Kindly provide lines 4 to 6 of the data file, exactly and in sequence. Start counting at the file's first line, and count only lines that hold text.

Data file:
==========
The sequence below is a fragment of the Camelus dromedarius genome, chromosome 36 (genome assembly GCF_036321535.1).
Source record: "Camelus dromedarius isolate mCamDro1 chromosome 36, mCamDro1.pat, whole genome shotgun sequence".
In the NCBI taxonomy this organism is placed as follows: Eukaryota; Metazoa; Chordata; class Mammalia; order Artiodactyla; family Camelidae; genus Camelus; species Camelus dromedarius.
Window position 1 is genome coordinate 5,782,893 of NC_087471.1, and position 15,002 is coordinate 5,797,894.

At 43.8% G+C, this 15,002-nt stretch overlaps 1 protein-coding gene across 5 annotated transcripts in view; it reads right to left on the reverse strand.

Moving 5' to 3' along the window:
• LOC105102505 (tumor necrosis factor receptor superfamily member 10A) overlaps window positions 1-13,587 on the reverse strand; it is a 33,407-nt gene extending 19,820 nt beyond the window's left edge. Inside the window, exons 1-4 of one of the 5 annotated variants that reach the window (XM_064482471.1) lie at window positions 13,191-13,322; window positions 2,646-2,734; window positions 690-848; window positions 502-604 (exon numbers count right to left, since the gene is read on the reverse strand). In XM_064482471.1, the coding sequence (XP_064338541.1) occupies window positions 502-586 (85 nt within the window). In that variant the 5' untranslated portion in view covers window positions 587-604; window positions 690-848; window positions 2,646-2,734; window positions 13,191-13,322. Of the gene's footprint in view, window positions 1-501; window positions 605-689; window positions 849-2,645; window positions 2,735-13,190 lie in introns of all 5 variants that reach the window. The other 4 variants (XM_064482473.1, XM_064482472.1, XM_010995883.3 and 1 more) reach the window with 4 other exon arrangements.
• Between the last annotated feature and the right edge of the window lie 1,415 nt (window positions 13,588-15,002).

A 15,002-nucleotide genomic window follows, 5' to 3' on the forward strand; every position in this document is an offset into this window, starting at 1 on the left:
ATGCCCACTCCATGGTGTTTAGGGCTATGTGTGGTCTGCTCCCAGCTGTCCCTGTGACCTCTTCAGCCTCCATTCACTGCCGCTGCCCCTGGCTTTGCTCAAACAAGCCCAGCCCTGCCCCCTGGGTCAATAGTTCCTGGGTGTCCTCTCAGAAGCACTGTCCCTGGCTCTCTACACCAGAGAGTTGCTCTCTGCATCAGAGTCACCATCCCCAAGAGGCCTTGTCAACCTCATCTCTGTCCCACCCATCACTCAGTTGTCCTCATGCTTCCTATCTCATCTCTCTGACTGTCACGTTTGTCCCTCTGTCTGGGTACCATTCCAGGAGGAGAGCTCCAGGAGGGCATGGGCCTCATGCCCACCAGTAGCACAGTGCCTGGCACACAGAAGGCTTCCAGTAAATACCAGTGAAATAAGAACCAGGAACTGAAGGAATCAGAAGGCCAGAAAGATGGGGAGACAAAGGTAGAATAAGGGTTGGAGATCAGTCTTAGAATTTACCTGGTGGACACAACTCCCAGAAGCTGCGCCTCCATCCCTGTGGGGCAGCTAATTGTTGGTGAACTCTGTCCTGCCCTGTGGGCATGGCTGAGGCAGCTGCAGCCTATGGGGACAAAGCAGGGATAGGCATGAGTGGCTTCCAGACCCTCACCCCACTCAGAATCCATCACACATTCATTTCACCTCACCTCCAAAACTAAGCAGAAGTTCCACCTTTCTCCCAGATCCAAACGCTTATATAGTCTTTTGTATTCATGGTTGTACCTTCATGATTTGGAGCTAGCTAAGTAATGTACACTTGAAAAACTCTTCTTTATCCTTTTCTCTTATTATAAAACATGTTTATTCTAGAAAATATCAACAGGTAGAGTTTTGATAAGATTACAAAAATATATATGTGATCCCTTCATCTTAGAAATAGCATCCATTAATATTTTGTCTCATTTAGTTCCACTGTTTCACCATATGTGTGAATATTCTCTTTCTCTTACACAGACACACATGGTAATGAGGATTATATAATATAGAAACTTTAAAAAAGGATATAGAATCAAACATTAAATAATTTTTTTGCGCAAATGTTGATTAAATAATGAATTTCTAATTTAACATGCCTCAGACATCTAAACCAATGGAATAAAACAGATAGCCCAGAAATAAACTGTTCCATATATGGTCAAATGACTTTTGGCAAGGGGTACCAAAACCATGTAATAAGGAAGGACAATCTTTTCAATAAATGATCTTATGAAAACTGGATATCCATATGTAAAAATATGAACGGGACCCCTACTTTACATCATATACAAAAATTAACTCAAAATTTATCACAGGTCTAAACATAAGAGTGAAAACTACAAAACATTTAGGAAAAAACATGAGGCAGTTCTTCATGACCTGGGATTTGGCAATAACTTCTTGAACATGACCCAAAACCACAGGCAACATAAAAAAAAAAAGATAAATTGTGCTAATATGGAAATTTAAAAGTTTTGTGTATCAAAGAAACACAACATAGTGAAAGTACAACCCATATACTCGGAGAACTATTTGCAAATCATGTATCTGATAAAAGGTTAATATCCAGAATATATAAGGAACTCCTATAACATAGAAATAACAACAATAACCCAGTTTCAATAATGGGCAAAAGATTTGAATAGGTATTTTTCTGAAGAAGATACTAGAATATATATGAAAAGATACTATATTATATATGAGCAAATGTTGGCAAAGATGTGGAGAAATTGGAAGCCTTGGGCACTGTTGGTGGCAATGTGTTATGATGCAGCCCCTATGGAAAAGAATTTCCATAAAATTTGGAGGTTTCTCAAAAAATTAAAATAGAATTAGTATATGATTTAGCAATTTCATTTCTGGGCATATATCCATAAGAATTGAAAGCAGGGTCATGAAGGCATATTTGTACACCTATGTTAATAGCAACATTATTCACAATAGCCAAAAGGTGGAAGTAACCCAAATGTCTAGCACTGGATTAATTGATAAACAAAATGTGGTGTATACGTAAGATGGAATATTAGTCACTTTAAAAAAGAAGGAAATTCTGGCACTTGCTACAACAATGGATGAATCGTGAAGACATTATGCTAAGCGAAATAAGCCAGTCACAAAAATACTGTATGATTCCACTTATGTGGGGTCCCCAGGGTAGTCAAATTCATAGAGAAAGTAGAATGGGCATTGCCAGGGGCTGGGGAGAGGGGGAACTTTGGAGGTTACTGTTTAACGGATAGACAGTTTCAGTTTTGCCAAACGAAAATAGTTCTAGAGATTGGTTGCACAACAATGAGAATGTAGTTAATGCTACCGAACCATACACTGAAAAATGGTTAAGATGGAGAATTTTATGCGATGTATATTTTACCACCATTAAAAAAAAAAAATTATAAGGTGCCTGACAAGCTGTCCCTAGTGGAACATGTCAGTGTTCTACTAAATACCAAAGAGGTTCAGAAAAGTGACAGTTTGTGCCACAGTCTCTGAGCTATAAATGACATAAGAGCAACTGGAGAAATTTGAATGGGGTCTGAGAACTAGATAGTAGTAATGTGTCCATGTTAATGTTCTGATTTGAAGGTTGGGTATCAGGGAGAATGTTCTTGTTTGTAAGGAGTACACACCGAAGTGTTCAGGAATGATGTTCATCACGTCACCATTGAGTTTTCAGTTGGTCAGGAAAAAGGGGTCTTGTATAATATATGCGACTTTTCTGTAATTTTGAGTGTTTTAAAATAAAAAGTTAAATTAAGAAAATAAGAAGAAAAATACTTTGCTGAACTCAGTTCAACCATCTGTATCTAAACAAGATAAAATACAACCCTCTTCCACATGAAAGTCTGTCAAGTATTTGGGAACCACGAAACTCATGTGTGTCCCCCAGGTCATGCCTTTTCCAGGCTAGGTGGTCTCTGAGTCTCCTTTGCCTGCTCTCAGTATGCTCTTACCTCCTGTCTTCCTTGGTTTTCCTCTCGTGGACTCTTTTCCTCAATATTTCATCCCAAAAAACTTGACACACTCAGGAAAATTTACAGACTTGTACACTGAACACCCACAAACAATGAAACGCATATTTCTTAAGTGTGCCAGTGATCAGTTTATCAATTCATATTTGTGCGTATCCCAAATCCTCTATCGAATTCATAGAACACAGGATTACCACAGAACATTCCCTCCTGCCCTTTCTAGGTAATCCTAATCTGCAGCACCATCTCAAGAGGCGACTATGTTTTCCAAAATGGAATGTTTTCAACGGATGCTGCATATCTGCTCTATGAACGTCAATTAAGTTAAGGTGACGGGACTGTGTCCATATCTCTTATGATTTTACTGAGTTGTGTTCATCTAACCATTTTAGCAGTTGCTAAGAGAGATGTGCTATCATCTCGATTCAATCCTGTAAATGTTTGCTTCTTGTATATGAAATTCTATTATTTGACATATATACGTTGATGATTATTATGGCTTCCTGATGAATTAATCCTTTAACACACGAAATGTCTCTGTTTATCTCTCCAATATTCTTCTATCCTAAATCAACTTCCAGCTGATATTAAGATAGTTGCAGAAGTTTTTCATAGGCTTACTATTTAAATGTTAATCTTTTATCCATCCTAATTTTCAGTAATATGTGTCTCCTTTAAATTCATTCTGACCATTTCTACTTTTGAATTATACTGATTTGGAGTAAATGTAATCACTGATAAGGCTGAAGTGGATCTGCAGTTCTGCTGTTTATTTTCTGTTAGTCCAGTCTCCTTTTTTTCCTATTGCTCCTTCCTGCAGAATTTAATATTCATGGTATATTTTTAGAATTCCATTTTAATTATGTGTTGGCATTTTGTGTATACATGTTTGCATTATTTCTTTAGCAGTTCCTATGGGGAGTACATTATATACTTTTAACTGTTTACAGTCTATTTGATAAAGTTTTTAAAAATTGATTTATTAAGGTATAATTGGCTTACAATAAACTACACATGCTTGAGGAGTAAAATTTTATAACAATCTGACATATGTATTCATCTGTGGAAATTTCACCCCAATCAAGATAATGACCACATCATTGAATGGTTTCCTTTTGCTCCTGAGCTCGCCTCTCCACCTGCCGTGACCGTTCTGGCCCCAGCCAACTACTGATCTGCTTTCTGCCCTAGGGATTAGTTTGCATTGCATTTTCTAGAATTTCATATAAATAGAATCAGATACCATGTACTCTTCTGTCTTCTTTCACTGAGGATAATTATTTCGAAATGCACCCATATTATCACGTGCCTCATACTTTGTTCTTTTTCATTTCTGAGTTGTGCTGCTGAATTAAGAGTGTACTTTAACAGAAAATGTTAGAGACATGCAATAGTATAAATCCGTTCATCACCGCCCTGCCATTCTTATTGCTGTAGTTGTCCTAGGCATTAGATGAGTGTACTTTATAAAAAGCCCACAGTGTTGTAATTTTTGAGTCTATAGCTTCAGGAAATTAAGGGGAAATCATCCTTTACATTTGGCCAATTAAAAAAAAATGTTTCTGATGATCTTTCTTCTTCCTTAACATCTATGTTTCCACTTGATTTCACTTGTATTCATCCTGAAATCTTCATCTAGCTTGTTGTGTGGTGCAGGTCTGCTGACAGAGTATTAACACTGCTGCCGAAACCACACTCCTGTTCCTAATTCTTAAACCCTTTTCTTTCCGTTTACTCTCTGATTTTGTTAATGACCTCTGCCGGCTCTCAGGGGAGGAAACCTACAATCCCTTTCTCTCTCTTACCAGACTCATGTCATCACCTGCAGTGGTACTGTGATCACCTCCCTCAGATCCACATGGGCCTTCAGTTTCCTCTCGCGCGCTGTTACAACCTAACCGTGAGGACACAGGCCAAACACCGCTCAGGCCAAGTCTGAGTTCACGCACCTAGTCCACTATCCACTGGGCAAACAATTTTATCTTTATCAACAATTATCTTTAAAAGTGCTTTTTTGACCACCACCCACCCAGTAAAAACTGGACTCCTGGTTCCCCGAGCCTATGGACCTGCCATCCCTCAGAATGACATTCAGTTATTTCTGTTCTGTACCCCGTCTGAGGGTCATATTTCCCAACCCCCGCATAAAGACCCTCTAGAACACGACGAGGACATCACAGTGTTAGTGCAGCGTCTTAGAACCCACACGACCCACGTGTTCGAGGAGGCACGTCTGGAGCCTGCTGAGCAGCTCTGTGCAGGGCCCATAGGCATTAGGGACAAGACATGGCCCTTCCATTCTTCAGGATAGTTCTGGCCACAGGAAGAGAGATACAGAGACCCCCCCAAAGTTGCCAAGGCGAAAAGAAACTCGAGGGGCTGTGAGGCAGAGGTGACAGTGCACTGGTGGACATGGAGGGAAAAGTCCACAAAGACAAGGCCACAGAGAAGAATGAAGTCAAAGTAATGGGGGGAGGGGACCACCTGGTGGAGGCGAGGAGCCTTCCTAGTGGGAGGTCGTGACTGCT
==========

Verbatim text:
Window position 1 is genome coordinate 5,782,893 of NC_087471.1, and position 15,002 is coordinate 5,797,894.

At 43.8% G+C, this 15,002-nt stretch overlaps 1 protein-coding gene across 5 annotated transcripts in view; it reads right to left on the reverse strand.

Moving 5' to 3' along the window: